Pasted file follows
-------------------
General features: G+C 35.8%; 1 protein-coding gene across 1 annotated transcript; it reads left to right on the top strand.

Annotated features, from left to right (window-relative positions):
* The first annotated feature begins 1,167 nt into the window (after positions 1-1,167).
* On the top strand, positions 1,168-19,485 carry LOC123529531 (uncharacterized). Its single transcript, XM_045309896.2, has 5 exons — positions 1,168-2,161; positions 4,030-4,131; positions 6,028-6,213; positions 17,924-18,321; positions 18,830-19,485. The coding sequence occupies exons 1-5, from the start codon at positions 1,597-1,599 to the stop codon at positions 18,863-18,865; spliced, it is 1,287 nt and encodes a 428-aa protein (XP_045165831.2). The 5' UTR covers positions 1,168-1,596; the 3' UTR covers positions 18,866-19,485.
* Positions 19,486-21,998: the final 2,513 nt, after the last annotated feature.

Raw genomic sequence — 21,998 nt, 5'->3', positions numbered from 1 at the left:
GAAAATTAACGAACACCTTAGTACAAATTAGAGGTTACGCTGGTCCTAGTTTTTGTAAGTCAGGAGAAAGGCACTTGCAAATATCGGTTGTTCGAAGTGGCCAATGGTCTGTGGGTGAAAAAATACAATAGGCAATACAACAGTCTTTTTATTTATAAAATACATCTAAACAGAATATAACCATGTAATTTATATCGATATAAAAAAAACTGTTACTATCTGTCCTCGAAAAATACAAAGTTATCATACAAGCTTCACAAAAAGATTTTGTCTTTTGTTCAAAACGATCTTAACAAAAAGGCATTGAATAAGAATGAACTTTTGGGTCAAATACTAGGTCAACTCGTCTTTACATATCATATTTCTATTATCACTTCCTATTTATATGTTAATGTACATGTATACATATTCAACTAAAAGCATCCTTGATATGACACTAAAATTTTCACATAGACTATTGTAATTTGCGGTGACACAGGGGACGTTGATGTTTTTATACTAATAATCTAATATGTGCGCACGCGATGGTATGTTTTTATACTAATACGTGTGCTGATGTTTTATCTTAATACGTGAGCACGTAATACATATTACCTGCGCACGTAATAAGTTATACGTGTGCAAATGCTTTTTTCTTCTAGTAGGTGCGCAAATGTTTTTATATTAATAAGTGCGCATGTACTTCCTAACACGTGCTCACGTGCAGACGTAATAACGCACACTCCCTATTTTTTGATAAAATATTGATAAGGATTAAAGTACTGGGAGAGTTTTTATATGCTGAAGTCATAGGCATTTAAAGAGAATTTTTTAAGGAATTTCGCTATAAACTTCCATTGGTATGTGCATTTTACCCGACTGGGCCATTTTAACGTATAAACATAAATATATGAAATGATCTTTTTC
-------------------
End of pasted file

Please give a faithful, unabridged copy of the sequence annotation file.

General features: G+C 35.8%; 1 protein-coding gene across 1 annotated transcript; it reads left to right on the top strand.

Annotated features, from left to right (window-relative positions):
* The first annotated feature begins 1,167 nt into the window (after positions 1-1,167).
* On the top strand, positions 1,168-19,485 carry LOC123529531 (uncharacterized). Its single transcript, XM_045309896.2, has 5 exons — positions 1,168-2,161; positions 4,030-4,131; positions 6,028-6,213; positions 17,924-18,321; positions 18,830-19,485. The coding sequence occupies exons 1-5, from the start codon at positions 1,597-1,599 to the stop codon at positions 18,863-18,865; spliced, it is 1,287 nt and encodes a 428-aa protein (XP_045165831.2). The 5' UTR covers positions 1,168-1,596; the 3' UTR covers positions 18,866-19,485.
* Positions 19,486-21,998: the final 2,513 nt, after the last annotated feature.

Raw genomic sequence — 21,998 nt, 5'->3', positions numbered from 1 at the left:
GAAAATTAACGAACACCTTAGTACAAATTAGAGGTTACGCTGGTCCTAGTTTTTGTAAGTCAGGAGAAAGGCACTTGCAAATATCGGTTGTTCGAAGTGGCCAATGGTCTGTGGGTGAAAAAATACAATAGGCAATACAACAGTCTTTTTATTTATAAAATACATCTAAACAGAATATAACCATGTAATTTATATCGATATAAAAAAAACTGTTACTATCTGTCCTCGAAAAATACAAAGTTATCATACAAGCTTCACAAAAAGATTTTGTCTTTTGTTCAAAACGATCTTAACAAAAAGGCATTGAATAAGAATGAACTTTTGGGTCAAATACTAGGTCAACTCGTCTTTACATATCATATTTCTATTATCACTTCCTATTTATATGTTAATGTACATGTATACATATTCAACTAAAAGCATCCTTGATATGACACTAAAATTTTCACATAGACTATTGTAATTTGCGGTGACACAGGGGACGTTGATGTTTTTATACTAATAATCTAATATGTGCGCACGCGATGGTATGTTTTTATACTAATACGTGTGCTGATGTTTTATCTTAATACGTGAGCACGTAATACATATTACCTGCGCACGTAATAAGTTATACGTGTGCAAATGCTTTTTTCTTCTAGTAGGTGCGCAAATGTTTTTATATTAATAAGTGCGCATGTACTTCCTAACACGTGCTCACGTGCAGACGTAATAACGCACACTCCCTATTTTTTGATAAAATATTGATAAGGATTAAAGTACTGGGAGAGTTTTTATATGCTGAAGTCATAGGCATTTAAAGAGAATTTTTTAAGGAATTTCGCTATAAACTTCCATTGGTATGTGCATTTTACCCGACTGGGCCATTTTAACGTATAAACATAAATATATGAAATGATCTTTTTC